A Sustainable Resource
PNG Forest Products’ PEFC Chain of Custody certification demonstrates a commitment to sustainable forest management. We work in conjunction with the Department of Environment and Conservation (DEC) to ensure that the highest standards and best environmental practice are maintained at all times. As part of our compliance with PEFC accreditation and certification PNGFP’s environmental practices are audited annually and
DEC conducts annual inspections as part of our operating permit conditions.
All of our timber is sourced from renewable pine plantations, restocked from the PNG Forest Authority's extensive nursery and annual replanting programs in Bulolo and Wau.
Our sawmilling and manufacturing plants in Bulolo are powered by PNGFP’s own sustainable hydro power stations. The combination of renewable timber resources, processed with sustainable hydro power makes PNGFP’S Engineered Wood Products truly and uniquely 100% green.
Timber - The Ultimate Renewable Source
Timber is renewable, recyclable, waste efficient, biodegradable, non-toxic and it locks carbon away. With a lower net environmental impact than most other building materials, timber is a greenhouse positive product that contributes to the long term reduction of carbon emissions, thus positively addressing climate change.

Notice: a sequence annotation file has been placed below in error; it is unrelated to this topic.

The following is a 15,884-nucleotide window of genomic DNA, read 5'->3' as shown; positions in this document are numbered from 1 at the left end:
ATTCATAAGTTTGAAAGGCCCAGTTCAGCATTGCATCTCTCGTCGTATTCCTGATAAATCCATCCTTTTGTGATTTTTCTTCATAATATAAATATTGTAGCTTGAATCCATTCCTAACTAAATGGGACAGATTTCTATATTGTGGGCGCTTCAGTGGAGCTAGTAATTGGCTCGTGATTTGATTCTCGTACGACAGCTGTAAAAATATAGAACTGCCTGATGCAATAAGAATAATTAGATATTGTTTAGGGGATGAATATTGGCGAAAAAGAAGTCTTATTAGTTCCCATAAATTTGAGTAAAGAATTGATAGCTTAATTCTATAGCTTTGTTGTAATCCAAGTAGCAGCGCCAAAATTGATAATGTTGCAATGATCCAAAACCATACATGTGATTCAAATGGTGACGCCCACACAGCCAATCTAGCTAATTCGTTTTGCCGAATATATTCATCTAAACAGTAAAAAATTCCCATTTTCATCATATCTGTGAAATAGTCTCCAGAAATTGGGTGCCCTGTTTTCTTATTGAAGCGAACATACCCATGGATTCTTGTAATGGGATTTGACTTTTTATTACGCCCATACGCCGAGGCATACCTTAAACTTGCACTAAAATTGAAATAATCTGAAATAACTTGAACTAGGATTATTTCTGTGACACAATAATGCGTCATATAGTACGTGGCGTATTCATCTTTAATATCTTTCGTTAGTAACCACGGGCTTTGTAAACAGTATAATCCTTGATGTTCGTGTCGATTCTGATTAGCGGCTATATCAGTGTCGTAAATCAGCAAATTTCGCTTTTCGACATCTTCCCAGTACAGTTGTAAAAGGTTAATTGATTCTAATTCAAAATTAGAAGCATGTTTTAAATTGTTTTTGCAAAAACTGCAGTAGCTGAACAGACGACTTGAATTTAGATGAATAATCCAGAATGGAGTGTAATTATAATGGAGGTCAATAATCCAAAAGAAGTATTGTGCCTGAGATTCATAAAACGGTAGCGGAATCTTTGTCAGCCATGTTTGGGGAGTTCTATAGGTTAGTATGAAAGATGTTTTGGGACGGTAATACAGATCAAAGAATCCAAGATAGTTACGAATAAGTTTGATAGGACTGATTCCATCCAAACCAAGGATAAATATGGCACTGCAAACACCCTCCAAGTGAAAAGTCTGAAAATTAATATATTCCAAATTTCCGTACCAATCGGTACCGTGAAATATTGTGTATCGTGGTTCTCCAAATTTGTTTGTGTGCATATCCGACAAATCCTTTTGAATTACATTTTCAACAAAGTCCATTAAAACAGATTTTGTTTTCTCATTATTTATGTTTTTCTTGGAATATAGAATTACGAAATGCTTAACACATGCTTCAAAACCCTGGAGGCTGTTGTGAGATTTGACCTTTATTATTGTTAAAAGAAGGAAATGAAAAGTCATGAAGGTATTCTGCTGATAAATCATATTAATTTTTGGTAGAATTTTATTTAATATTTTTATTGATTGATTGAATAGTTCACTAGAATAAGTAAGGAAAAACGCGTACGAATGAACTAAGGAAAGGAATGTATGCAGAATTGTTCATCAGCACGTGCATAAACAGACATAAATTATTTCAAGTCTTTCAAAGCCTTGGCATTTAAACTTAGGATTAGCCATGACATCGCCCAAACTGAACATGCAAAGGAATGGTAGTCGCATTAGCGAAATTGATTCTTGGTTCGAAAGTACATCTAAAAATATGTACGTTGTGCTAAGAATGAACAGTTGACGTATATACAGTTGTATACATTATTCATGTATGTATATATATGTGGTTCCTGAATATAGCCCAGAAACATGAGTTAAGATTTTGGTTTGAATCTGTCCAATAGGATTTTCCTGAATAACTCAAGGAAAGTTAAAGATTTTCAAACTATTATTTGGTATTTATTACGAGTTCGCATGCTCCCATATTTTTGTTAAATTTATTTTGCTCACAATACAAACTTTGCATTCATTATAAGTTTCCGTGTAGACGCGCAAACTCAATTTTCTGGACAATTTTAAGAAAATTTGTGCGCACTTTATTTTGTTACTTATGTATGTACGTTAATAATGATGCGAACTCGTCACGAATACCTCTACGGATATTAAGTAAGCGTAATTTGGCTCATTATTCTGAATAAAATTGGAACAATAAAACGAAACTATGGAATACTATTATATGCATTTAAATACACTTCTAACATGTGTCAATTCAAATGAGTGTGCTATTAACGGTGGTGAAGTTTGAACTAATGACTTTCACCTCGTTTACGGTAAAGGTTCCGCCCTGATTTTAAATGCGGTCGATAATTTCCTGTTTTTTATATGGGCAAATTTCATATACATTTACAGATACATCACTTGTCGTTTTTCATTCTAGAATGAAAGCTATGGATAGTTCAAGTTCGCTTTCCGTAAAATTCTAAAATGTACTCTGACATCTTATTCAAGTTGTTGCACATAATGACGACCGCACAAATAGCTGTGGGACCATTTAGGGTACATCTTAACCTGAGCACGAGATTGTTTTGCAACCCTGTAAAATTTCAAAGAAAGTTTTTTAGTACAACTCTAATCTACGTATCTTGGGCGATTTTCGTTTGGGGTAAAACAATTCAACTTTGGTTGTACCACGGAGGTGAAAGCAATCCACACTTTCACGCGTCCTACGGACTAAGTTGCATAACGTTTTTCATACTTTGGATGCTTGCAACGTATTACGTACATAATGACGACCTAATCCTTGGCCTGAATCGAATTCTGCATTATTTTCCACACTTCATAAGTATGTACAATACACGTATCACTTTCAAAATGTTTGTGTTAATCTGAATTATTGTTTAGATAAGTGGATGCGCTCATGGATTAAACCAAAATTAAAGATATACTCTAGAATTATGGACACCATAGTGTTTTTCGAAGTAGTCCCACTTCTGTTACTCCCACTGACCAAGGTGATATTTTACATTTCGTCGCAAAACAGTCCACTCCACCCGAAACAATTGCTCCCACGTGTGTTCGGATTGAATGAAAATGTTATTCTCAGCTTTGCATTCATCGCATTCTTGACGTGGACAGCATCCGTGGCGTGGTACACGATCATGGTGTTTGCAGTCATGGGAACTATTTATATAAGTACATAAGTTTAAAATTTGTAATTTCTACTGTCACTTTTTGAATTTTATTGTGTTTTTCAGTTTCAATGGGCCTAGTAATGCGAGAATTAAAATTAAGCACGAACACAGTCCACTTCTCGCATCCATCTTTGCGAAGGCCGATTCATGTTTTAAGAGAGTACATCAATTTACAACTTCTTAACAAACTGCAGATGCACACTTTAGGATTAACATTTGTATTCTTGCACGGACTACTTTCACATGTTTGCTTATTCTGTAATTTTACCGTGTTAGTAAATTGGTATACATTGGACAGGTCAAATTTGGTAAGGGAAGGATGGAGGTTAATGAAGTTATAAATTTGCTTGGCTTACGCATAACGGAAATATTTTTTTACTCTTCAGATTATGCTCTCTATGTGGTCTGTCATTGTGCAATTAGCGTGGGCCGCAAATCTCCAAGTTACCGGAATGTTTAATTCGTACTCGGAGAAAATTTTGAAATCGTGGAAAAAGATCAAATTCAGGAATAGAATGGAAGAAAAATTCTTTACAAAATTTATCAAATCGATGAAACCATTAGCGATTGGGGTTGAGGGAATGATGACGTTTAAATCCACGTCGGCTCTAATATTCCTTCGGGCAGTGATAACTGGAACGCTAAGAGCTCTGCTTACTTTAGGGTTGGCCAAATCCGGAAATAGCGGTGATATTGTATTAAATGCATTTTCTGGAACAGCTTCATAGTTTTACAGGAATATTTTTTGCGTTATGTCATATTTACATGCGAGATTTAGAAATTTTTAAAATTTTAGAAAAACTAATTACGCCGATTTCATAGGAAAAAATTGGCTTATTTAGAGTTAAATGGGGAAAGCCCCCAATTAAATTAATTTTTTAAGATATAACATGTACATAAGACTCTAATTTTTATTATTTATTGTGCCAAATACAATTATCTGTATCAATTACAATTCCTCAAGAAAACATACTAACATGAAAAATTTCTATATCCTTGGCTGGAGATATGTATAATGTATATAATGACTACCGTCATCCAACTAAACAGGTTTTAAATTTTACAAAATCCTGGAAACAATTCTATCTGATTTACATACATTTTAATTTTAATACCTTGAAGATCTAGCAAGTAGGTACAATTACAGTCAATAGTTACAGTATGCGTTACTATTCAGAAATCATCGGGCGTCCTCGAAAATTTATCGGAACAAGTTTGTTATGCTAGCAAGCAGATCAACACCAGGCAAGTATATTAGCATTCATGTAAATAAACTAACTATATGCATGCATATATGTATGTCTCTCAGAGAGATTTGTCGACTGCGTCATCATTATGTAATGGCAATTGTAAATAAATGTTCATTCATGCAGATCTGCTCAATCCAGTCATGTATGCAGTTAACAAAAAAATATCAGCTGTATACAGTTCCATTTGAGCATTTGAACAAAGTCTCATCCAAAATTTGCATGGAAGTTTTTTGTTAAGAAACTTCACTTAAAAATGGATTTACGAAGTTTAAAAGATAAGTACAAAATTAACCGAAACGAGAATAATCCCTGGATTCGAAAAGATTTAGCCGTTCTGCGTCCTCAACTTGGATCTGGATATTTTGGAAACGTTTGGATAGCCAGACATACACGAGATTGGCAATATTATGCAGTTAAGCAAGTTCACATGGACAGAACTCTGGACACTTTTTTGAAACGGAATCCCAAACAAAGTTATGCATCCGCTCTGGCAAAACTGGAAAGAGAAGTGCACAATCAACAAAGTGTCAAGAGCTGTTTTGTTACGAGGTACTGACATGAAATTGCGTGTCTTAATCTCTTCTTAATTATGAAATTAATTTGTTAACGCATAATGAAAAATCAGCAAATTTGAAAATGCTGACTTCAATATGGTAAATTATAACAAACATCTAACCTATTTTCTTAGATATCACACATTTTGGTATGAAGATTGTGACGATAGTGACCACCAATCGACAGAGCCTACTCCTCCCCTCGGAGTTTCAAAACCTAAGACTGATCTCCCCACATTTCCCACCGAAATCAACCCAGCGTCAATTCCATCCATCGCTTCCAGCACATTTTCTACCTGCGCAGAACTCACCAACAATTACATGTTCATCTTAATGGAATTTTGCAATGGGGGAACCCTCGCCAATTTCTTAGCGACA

Comparatively, the process of manufacturing steel, concrete, or aluminium uses substantially more fossil fuel energy per unit volume than timber; so timber has a very low carbon footprint compared to most other building materials. PNGFP’s hydro-powered manufacturing facilities mean that our Timber and Engineered Wood Products have an almost zero carbon footprint, helping to protect our environment for future generations.
“Substituting a cubic metre of wood for other construction materials (concrete, blocks or bricks) results in the significant average of 0.75 to 1 tonne of CO2 savings"*.
* Source: Using wood products to mitigate climate change: A review of evidence and key issues for sustainable development, International Institute for Environment and Development (IIED) and The Edinburgh Centre for Carbon Management (ECCM).